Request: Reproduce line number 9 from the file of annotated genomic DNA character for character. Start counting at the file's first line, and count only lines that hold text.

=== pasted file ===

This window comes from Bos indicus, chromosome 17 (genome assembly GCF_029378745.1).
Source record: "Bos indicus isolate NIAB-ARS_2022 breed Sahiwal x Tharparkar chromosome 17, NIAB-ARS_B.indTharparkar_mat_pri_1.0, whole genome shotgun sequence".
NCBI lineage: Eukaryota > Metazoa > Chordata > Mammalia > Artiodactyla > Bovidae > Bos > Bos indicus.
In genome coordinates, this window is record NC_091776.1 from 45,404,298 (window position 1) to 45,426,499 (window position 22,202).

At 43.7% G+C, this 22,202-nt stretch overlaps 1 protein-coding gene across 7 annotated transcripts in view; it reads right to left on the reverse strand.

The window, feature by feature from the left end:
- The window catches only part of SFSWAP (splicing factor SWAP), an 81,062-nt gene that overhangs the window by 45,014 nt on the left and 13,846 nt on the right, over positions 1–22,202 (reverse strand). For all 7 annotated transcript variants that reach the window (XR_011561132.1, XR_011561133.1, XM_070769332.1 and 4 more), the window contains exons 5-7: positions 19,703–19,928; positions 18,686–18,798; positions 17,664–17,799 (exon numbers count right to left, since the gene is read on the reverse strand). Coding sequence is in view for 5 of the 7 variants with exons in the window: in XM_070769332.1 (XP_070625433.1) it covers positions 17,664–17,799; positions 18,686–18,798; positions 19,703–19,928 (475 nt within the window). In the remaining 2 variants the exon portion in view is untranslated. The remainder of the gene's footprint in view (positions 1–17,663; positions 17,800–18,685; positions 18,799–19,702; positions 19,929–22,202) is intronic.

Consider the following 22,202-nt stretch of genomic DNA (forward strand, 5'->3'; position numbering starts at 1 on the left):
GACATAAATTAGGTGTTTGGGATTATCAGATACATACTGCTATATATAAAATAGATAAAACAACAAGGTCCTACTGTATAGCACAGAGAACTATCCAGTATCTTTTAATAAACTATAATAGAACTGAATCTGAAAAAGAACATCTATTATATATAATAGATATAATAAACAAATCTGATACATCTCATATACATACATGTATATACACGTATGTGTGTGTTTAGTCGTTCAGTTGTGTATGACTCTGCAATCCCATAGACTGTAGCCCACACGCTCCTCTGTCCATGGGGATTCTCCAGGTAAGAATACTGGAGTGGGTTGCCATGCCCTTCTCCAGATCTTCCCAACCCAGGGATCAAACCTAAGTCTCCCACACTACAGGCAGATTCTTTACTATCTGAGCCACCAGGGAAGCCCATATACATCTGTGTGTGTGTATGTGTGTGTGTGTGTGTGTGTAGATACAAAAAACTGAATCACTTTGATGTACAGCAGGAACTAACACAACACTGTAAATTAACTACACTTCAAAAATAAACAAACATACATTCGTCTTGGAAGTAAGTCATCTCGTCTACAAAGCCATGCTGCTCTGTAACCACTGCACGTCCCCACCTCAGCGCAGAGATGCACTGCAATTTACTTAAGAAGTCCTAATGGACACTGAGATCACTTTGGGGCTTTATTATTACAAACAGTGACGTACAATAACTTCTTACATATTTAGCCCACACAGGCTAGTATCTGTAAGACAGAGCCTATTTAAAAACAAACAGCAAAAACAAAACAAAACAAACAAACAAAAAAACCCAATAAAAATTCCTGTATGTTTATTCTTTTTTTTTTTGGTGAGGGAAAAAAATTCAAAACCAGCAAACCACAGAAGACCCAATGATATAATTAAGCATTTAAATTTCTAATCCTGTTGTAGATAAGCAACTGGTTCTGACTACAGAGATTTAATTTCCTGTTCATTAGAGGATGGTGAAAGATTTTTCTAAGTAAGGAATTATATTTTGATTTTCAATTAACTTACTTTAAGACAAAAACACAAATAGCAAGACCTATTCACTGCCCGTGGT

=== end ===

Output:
GACATAAATTAGGTGTTTGGGATTATCAGATACATACTGCTATATATAAAATAGATAAAACAACAAGGTCCTACTGTATAGCACAGAGAACTATCCAGTATCTTTTAATAAACTATAATAGAACTGAATCTGAAAAAGAACATCTATTATATATAATAGATATAATAAACAAATCTGATACATCTCATATACATACATGTATATACACGTATGTGTGTGTTTAGTCGTTCAGTTGTGTATGACTCTGCAATCCCATAGACTGTAGCCCACACGCTCCTCTGTCCATGGGGATTCTCCAGGTAAGAATACTGGAGTGGGTTGCCATGCCCTTCTCCAGATCTTCCCAACCCAGGGATCAAACCTAAGTCTCCCACACTACAGGCAGATTCTTTACTATCTGAGCCACCAGGGAAGCCCATATACATCTGTGTGTGTGTATGTGTGTGTGTGTGTGTGTGTAGATACAAAAAACTGAATCACTTTGATGTACAGCAGGAACTAACACAACACTGTAAATTAACTACACTTCAAAAATAAACAAACATACATTCGTCTTGGAAGTAAGTCATCTCGTCTACAAAGCCATGCTGCTCTGTAACCACTGCACGTCCCCACCTCAGCGCAGAGATGCACTGCAATTTACTTAAGAAGTCCTAATGGACACTGAGATCACTTTGGGGCTTTATTATTACAAACAGTGACGTACAATAACTTCTTACATATTTAGCCCACACAGGCTAGTATCTGTAAGACAGAGCCTATTTAAAAACAAACAGCAAAAACAAAACAAAACAAACAAACAAAAAAACCCAATAAAAATTCCTGTATGTTTATTCTTTTTTTTTTTGGTGAGGGAAAAAAATTCAAAACCAGCAAACCACAGAAGACCCAATGATATAATTAAGCATTTAAATTTCTAATCCTGTTGTAGATAAGCAACTGGTTCTGACTACAGAGATTTAATTTCCTGTTCATTAGAGGATGGTGAAAGATTTTTCTAAGTAAGGAATTATATTTTGATTTTCAATTAACTTACTTTAAGACAAAAACACAAATAGCAAGACCTATTCACTGCCCGTGGT